Consistent eating patterns promote weight loss and maintenance. What if there was a way to have more consistency and time, freedom, and creativity around cooking?Ashley Bombicino, RD, LDN
When Cheshire Medical Center’s registered dietitians (RD) first meet with people to provide help with weight management, one of the first questions they ask is, “Are you following a regular meal pattern?” All too often, the answer is “No.”
A study from the American Journal of Clinical Nutrition found that individuals most successful with weight loss and maintenance had consistent eating patterns across weekdays and weekends—meaning they don’t skip meals.
“The reasons for skipping meals can vary, but for many, it is often due to leading a busy life,” says Ashley Bombicino, RD, LDN, of Cheshire’s Center for Metabolic Medicine. “People feel they simply do not have the time to purchase, prepare, and eat nourishing foods on a regular, consistent basis. This often leads to overeating at the next meal—and sometimes undesirable food choices.”
“But I say, what if there was a way to have more time, freedom, and creativity around cooking?” says Bombicino. “A way to avoid the boredom often involved with making healthy choices, while still allowing you to have meals and or snacks that taste good—and are good for you?”
For many, she says, the answer to this question is food prepping.
Food prepping is choosing to condense the majority of your shopping, cooking, and preparation into one organized block of time—at a time that best suits your busy schedule. Some involve their kids in the activity, too.
Benefits and examples of meal prepping
Meal prepping can mean simply shopping for, washing, and cutting up fruits or vegetables for meal sides and snacks. It can also include cooking and packaging meals for preselected days or an entire week.
Most importantly, all the work—from planning to packaging—is done at once at a time you schedule into your week. Many people do their meal prepping on Sundays, for example, so they can begin each week with prepackaged meals ready to go.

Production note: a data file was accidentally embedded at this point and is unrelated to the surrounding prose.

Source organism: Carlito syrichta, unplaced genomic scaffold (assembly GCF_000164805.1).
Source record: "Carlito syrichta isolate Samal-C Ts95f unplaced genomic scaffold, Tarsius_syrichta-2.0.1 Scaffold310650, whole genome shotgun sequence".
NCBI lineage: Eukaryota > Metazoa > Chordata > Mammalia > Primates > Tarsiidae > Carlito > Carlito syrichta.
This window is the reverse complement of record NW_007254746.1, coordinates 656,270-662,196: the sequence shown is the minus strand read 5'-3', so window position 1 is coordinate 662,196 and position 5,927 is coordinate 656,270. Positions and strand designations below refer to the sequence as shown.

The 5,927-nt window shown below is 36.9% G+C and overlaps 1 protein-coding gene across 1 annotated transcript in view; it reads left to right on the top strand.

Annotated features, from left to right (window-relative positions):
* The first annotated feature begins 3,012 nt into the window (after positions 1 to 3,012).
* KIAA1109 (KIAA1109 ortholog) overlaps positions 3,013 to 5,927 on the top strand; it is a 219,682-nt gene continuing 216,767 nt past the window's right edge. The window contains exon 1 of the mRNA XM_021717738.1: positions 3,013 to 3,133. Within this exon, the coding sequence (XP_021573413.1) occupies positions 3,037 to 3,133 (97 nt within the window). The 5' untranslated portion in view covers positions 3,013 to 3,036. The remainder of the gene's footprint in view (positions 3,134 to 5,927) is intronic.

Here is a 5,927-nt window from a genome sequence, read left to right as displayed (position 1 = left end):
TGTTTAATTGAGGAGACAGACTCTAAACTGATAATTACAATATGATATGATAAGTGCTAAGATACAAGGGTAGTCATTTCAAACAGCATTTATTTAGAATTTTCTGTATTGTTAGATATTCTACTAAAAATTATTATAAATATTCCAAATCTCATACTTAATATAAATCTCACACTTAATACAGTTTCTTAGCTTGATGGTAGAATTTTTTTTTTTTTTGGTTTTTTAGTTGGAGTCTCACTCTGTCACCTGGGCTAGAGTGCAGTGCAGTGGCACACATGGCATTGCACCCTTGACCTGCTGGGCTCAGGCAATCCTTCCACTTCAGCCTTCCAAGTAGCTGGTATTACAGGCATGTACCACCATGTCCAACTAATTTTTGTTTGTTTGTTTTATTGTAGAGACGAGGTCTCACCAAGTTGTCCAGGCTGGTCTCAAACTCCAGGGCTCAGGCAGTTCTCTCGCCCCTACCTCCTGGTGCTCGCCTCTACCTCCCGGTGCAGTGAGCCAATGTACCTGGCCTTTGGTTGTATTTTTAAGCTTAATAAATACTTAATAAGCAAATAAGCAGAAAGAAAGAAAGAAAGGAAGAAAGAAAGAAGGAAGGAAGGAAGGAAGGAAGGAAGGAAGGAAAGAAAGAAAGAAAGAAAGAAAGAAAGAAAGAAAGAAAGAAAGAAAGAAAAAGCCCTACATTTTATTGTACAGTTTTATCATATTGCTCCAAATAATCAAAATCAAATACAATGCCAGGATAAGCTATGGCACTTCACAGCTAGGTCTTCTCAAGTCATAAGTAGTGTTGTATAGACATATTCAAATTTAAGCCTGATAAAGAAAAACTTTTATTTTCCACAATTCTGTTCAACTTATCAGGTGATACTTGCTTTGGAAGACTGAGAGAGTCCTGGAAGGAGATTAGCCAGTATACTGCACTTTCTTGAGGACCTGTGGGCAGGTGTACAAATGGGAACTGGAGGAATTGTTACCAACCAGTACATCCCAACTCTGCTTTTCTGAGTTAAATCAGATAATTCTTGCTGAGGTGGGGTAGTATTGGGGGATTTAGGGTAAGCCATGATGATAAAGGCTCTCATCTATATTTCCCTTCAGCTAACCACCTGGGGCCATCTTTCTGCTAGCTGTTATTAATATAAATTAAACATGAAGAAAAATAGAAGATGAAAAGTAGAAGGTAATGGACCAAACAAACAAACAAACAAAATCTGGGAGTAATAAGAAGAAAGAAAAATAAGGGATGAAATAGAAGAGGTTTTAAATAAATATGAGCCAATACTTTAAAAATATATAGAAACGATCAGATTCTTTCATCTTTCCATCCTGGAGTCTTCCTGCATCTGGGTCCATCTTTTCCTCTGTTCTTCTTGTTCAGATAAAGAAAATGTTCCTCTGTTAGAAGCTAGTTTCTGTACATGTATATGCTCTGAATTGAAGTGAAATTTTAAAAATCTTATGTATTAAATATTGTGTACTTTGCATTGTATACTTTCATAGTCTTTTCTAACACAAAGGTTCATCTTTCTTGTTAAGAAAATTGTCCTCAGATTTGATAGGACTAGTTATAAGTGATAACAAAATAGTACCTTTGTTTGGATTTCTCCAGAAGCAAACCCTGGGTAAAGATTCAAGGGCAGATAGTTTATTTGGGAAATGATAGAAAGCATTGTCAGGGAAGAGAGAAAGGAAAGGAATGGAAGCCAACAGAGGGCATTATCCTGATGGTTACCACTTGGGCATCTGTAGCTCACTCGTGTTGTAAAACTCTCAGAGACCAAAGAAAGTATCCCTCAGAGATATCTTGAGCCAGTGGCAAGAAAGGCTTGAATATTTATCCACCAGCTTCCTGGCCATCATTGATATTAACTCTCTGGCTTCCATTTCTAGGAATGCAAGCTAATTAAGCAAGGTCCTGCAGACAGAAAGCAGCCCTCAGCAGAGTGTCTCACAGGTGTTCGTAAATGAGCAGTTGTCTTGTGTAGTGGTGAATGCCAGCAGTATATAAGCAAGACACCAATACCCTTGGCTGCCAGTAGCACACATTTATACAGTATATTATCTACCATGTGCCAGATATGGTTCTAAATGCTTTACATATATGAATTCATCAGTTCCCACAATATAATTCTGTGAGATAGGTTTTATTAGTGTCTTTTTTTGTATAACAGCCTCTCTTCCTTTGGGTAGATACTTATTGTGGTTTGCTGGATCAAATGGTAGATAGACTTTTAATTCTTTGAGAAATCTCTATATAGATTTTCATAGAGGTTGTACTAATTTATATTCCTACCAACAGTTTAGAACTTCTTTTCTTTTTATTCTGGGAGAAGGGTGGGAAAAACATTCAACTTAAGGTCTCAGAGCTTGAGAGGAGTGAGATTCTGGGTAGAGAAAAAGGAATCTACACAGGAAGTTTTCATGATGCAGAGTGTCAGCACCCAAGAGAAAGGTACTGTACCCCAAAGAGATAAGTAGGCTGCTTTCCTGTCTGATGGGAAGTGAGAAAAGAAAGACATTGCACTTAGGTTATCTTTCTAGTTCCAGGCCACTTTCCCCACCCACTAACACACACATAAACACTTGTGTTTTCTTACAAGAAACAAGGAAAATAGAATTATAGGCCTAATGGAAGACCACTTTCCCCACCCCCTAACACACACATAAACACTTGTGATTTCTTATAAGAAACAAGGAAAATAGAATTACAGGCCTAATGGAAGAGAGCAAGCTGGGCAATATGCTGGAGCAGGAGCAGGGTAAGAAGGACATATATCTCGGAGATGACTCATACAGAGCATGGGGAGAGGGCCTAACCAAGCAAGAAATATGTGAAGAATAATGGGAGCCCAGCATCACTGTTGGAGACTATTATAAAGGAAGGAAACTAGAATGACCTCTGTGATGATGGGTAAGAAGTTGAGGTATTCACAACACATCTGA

From quick snacks to meals such as lunch or dinner, the possibilities are endless:
- Put portion-controlled servings of nuts or trail mix into small containers to leave in your car or desk as a grab-and-go snack.
- Boil a half dozen eggs for sandwiches or mid-morning snacks.
- Marinate chicken or fish in a container that you can grab and toss on the grill for an easy, healthy dinner.
- Pre-cook chicken or tofu by sprinkling it with seasoning and roasting it on a baking sheet in the oven, to reheat for protein-rich lunches and snacks.
- Cook a large batch of chili for lunches for the week.
This process can become more complex as you become more comfortable with prepping. Ultimately, it is about setting yourself up for success.
The 3 P’s of meal prepping: Planning, preparing, and packaging
Predetermine the meals or snacks you struggle with and miss most often, and make a list of the groceries you need. (Start small with 1 or 2 meals or snacks to get started.)
Go shopping and stick to your list to avoid impulse buys. Once home, begin to prepare the planned snack or meal by washing, cutting up, and storing items such as fruits or vegetables.
Select bags, Tupperware, or used takeout containers for your meals and snacks. Remember to be mindful of portion sizes at this step.
“It can take some time and practice to get used to meal prepping,” Bombicino says. “But it can be a great way to ensure you’re getting balanced, nutritious meals that you look forward to eating by doing the work upfront. We have learned that consistent eating patterns promote weight loss and maintenance, so give prepping a try!”
Cheshire’s registered dieticians understand how hard achieving nutrition goals can be and are specifically trained to help you meet them. If you are struggling with your eating habits, ask your primary care provider for a referral to meet with one of Cheshire’s friendly and knowledgeable outpatient dietitians today.